The subtext of this CNBC article seems to be “Why aren’t you taking advantage of this wonderful opportunity to go into debt up to your ears?”
U.S. homeowners today are getting richer by the minute, but they are less likely to cash in on their newfound wealth than during previous housing booms. As home values rise, home equity lines of credit, often used to tap home equity, are flatlining, and the overall amount of money people are taking out of their homes is shrinking.
The collective amount of so-called tappable equity, which is the appraised value of a home minus the 20 percent most lenders require borrowers to keep as a safety net, grew by 7 percent in the first quarter of this year compared with the previous quarter, according to Black Knight, a mortgage software and analytics company. That is the largest single-quarter growth since the company began tracking it in 2005. It is up 16.5 percent compared with a year ago.
Homeowners now have a collective $5.8 trillion in tappable equity, the highest volume ever recorded and 16 percent above the last home price peak in 2006. The average homeowner with a mortgage gained $14,700 in tappable equity over the past year and has $113,900 available to draw. This is the amount over and above 20 percent of the value of the average home.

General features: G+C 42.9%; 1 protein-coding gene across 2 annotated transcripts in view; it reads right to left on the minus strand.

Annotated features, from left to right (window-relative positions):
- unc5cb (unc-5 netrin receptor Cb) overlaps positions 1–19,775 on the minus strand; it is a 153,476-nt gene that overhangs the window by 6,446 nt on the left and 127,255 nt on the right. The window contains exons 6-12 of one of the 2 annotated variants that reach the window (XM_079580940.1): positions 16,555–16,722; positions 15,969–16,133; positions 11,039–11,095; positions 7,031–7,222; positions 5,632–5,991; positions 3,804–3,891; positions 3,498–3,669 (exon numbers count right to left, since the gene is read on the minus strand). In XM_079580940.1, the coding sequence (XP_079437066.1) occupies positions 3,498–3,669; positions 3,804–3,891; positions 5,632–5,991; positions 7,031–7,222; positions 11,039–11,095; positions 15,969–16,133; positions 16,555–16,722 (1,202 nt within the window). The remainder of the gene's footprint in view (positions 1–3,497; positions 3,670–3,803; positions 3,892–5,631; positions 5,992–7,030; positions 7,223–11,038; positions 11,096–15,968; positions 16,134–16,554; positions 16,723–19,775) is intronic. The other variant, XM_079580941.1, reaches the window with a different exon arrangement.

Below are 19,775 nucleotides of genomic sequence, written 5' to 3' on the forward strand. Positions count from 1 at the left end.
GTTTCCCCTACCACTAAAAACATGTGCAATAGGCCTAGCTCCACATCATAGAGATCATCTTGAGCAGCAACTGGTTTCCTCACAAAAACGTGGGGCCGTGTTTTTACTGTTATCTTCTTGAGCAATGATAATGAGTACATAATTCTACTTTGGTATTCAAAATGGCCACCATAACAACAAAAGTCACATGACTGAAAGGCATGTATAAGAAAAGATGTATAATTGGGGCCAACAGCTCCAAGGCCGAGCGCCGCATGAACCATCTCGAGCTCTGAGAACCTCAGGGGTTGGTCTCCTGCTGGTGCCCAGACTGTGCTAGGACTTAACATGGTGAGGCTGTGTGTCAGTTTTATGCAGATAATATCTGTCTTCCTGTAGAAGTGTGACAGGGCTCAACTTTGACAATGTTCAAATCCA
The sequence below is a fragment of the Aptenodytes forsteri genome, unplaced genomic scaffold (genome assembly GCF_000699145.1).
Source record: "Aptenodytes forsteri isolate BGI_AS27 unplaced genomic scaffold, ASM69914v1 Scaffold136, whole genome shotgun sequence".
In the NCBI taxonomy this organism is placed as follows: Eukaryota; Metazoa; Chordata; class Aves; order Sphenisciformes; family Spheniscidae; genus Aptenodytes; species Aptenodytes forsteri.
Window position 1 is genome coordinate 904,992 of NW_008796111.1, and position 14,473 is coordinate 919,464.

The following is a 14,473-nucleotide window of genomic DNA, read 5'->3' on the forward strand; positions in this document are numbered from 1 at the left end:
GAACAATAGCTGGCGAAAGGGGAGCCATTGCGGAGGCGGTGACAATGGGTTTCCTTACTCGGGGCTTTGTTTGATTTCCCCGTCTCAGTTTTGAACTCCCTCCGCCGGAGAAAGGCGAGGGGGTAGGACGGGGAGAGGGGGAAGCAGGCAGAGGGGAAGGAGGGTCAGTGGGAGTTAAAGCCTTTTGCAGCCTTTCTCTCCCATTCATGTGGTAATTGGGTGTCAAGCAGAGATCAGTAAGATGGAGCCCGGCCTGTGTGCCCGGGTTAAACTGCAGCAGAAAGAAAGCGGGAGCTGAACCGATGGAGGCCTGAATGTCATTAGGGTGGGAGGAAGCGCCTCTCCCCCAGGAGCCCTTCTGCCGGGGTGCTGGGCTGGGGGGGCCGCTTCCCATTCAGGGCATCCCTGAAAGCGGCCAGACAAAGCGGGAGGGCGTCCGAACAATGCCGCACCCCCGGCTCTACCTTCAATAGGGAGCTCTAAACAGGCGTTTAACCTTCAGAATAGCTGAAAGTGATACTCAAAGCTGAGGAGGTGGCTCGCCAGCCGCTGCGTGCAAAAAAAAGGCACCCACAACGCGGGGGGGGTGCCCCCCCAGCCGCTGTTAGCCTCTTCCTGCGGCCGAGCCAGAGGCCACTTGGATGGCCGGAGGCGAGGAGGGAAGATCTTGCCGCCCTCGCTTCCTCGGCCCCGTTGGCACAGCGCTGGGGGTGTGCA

Yeah? Tap this, pal. The only debt I have is what I still owe on the house, and that amount has begun to visibly decrease. Yeah, I suppose I could get my hands on five figures’ worth of cash if I wanted to go to that much trouble, but why would I want to?
Pater Grant thinks even less of this scheme than I do:
[I]t’s bricks and mortar, frames and siding, foundations and roof. There are only two ways to convert that into cash: sell it (in which case one has to find somewhere else to live, probably at greater expense) or borrow against it. The latter is what the banks and economists would love us to do; borrow against our assets, go ever deeper into debt, to fund greater expenditure and grow the economy some more. The fact that the USA is already neck-deep in debt, collectively and individually, is ignored. That’s merely an inconvenience. The important thing, as far as they’re concerned, is to goose us into greater debt to fund greater spending — so that they can make more money out of us.
Emphasis in the original. The current operation of the economy — A buys something from B, but C skims off any profits to be had — is not something I’m willing to borrow money to support.